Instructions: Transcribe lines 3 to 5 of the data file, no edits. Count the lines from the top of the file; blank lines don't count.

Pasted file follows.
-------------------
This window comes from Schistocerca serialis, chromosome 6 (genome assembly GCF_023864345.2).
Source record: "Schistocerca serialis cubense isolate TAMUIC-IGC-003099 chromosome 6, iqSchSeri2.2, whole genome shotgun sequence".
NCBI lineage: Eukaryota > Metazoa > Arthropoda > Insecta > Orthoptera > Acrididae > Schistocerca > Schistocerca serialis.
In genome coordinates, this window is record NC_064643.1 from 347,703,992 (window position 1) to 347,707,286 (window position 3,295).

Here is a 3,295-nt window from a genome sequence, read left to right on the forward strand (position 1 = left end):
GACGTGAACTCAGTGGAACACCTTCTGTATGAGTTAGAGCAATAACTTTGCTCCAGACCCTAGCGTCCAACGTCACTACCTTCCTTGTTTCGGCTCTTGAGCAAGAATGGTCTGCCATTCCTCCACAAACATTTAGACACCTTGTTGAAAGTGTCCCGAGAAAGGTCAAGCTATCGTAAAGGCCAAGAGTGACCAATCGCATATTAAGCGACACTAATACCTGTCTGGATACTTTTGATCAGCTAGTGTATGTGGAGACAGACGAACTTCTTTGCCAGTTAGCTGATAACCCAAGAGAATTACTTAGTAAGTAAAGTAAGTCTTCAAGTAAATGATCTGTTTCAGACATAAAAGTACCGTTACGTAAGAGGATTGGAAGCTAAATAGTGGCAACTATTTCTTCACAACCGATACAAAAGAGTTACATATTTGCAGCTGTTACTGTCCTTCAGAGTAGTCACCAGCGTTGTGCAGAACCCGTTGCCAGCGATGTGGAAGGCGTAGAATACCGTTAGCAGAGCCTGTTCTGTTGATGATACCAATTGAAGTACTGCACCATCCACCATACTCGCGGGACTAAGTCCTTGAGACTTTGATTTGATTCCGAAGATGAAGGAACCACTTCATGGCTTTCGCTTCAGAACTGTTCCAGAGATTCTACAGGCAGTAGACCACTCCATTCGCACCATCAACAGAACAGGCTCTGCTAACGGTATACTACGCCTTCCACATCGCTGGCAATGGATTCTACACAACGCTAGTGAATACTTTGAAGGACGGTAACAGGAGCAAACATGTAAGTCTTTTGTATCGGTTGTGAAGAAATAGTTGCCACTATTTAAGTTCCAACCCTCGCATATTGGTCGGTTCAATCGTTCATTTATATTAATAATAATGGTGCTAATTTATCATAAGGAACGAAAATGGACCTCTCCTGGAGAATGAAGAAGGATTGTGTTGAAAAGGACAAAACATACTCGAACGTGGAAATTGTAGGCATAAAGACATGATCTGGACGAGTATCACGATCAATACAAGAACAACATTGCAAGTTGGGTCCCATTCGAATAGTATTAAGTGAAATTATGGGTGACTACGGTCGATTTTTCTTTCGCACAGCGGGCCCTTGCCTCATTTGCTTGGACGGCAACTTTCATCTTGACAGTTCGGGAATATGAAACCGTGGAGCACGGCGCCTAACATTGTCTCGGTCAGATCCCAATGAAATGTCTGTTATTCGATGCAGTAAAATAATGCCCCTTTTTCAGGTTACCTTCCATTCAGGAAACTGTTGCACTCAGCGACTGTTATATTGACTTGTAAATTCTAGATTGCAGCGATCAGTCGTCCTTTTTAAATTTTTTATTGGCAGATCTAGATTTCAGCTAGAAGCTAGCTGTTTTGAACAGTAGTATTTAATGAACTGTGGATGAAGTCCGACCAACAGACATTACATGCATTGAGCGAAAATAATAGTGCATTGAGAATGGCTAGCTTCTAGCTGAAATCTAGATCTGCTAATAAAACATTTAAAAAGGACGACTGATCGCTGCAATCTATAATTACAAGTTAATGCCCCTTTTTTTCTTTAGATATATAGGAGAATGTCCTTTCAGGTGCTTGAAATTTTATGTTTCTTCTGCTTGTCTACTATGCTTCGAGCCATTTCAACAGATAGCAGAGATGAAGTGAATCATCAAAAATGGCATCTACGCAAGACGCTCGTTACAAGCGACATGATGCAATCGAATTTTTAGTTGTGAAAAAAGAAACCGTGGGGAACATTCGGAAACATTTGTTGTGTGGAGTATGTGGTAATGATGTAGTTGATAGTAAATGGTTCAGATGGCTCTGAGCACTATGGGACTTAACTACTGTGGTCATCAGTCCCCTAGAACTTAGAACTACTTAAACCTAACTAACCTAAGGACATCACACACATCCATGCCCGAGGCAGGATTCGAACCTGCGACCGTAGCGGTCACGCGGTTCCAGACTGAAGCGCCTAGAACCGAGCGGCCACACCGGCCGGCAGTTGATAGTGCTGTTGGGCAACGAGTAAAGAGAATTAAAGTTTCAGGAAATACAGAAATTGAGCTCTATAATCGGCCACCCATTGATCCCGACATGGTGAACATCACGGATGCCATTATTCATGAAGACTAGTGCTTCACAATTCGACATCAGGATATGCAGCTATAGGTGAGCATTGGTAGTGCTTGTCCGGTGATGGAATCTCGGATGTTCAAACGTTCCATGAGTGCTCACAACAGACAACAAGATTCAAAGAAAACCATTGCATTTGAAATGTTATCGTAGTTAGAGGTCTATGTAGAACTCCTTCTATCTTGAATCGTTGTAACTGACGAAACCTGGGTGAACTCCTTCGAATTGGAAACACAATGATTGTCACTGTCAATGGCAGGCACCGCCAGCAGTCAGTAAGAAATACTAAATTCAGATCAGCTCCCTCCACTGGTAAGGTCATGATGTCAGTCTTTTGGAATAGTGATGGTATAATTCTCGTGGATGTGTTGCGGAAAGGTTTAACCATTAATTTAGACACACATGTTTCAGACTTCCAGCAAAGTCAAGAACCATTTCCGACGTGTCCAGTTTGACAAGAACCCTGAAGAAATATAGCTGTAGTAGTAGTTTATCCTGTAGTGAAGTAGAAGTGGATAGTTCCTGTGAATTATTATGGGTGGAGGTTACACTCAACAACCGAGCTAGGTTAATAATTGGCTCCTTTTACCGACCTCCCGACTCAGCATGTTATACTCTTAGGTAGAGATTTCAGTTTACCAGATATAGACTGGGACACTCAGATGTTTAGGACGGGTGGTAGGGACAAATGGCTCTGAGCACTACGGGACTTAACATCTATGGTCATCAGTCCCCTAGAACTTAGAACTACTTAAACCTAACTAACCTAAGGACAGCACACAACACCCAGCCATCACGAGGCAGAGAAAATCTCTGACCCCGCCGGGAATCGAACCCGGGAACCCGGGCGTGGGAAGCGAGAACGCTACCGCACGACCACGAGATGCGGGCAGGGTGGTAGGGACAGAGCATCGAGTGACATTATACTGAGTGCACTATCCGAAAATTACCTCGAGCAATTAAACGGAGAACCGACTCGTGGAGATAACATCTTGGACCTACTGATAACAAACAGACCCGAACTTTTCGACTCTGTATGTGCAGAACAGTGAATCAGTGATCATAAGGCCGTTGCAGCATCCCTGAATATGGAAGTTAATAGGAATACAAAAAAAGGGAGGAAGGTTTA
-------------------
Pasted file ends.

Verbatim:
NCBI lineage: Eukaryota > Metazoa > Arthropoda > Insecta > Orthoptera > Acrididae > Schistocerca > Schistocerca serialis.
In genome coordinates, this window is record NC_064643.1 from 347,703,992 (window position 1) to 347,707,286 (window position 3,295).

Here is a 3,295-nt window from a genome sequence, read left to right on the forward strand (position 1 = left end):